Mate Rimac: the big interview | Top Gear
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Mate Rimac: the big interview

Cars are undergoing a seismic shift. Meet the man ready to surf the tidal wave

  • Mate Rimac – it’s pronounced Matty Rimats – can’t keep up. His company is expanding so rapidly that the HQ, in an industrial area 20 minutes outside Zagreb, resembles one of those miraculously ever-evolving buildings in Minecraft. During a whistle-stop tour, it’s impossible not to lose your bearings as one department gives way to another, each containing roomfuls of bright young things rewiring the future. Some have compared Rimac with Elon Musk, but following him through the endless doorways, an image pops into my mind: he has the spry charisma of Gene Wilder’s original take on Willy Wonka. Substitute electricity for chocolate.

    Rimac now employs 500 people, of 29 nationalities. There are coders, software engineers, designers, and CFD (computational fluid dynamics) experts. There are also dogs, including Mate’s Japanese Akita, Nala, and the atmosphere is, well, fully charged. We pass a deputation of engineers from an Asian automotive OEM in a stairwell, the latest in many who have come to Croatia to consult this deeply impressive young man. So yeah, Mate’s HQ can’t keep up. No wonder a sprawling new campus is on the drawing board, complete with hotel, kindergarten and museum. 

    But he also can’t keep up with what’s happening inside his own head. “I got up at 5am, and I’ll be here until 11pm,” he says. “I work day and night and get maybe 20 per cent of what I want to achieve done. 

    “For example, I’d like to develop a central nervous system for the company that streamlines all of the communication, all the information that’s floating around in emails and after meetings. You still have to call someone up to get an update on a project. No one has figured out a better way of doing it. It drives me crazy.”

    This feature originally appeared in the April 2019 issue of Top Gear magazine. 

    Words: Jason Barlow
    Photography: Joe Windsor-Williams

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  • Mate wants to make everything better. If, as most experts believe, we’ve reached ‘peak car’, Rimac is right on the front line of the new world. Whatever you might imagine the future of the automobile to be, Mate has already staked it out. He doesn’t care about rivals ripping off his tech, because whatever they’ve got, he’s already at least two iterations further on. And good luck to them anyway if they’ve managed to copy his stuff. He isn’t motivated by money, despite having personally piloted the first funding round aged just 21, and finding himself a decade later the majority shareholder in a company with a market capitalisation rumoured to be $500m.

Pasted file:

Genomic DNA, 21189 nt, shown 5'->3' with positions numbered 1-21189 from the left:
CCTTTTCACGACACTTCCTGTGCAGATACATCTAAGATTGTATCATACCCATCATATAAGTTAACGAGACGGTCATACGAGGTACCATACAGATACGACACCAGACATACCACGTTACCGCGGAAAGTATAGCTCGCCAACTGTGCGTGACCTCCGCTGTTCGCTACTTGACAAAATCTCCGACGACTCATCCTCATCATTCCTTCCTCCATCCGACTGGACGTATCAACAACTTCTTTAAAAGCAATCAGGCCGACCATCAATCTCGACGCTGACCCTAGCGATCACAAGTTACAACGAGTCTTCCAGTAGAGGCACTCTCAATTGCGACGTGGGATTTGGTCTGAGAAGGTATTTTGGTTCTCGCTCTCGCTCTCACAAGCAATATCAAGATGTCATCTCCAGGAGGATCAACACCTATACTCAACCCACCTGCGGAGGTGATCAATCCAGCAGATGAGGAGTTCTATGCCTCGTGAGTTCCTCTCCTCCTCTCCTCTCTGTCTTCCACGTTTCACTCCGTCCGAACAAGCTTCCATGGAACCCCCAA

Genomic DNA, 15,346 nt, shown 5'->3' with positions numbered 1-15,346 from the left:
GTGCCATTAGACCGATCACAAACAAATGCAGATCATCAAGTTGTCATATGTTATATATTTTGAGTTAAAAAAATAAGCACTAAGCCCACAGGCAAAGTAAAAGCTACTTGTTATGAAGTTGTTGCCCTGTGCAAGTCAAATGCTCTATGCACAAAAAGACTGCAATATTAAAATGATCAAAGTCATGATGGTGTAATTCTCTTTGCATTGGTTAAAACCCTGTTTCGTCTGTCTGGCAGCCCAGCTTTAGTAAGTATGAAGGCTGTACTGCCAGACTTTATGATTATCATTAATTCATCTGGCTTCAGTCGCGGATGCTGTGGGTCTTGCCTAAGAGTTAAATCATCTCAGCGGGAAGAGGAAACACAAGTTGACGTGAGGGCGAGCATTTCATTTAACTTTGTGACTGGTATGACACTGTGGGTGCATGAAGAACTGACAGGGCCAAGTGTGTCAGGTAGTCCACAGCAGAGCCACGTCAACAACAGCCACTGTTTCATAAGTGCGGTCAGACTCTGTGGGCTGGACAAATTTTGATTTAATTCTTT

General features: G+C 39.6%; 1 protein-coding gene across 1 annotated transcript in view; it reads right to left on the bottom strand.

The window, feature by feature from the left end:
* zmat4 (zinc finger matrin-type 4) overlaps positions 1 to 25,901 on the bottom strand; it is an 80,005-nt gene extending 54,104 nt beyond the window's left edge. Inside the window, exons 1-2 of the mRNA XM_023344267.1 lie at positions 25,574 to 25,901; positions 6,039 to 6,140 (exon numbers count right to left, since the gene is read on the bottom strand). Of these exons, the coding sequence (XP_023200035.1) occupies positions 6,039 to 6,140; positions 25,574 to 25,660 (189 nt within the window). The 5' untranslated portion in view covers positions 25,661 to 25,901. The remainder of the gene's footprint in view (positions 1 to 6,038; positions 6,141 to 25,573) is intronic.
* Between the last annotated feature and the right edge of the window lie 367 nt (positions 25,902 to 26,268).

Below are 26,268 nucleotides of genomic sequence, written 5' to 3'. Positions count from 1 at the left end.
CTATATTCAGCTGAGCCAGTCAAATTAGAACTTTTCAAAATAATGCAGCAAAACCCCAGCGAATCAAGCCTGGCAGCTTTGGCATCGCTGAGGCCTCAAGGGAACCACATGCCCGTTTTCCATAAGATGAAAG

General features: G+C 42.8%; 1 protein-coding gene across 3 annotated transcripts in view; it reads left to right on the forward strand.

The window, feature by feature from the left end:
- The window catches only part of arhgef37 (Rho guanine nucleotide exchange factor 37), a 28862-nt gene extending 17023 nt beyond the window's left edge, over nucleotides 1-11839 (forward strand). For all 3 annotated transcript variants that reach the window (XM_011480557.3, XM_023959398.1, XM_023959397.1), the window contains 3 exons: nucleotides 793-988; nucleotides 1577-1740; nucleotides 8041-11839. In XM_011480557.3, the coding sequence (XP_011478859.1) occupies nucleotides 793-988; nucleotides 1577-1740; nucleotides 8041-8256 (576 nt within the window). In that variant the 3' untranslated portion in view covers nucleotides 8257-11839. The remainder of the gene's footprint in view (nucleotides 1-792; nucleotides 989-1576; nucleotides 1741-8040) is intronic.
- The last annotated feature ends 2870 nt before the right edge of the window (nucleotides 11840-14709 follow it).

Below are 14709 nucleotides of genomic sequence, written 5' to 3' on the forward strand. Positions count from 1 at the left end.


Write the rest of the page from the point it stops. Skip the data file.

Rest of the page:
“I’d buy a bunch of cool cars, an SLR or Carrera GT,” he says, “but I’m not materialistic.” He despairs of the car industry’s addiction to NDAs and its generally old-school reflexes. “We’re open, but not as open as I’d like.” 

  • As to the very future of the business itself, brace yourself.

    “Is the traditional car industry screwed? Totally. There is such a s**t-storm coming. Some of the big OEMs will manage the transition and switch from being a product company to a service company, but they’ll still have legacy issues. Others think it’s all going to happen incrementally. I think they’ll be shocked how fast it’s going to change.” 

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  • We’ll circle back there, but first there’s the Rimac C_Two, the $2m pure-electric hypercar that proves his dream of joining the likes of Koenigsegg and Pagani on the runway of automotive ambition is fully realised. In light of everything else going on, and his increasingly pivotal role in a world that’s now fully lit on his core business, it’s tempting to wonder why Rimac is bothering. But the fact is this former schoolboy electronics prodigy is also a die-hard car guy whose Eureka moment occurred when he blew up the engine in an old E30 BMW 3-Series. 

    “I turned 18 and wanted to go racing, so the cheapest way to do that was to get into drifting. So I bought an old BMW 3-Series – rear-drive. It had a shorter diff which I welded – and made sure I had some spare tyres. I did two events before the engine blew up, and wanted to replace it with the 4.0-litre V8 in the E39 M5. That was way too expensive, so I installed an electric engine instead."

  • “I was fascinated by them, and although there were EVs around back then, they were boring Excel spreadsheet cars, designed by people who didn’t really like cars. I wanted to make cars better and more exciting by electrifying them. I could see the potential and I couldn’t understand why no one else could. Look, even the Aston Martin Valkyrie is a better car because of electrification [its Rimac-supplied battery pack is on display in the reception area]. The Rimac C_Two will do things not possible with a traditional powertrain. It’s the fastest accelerating and most powerful road car ever built.”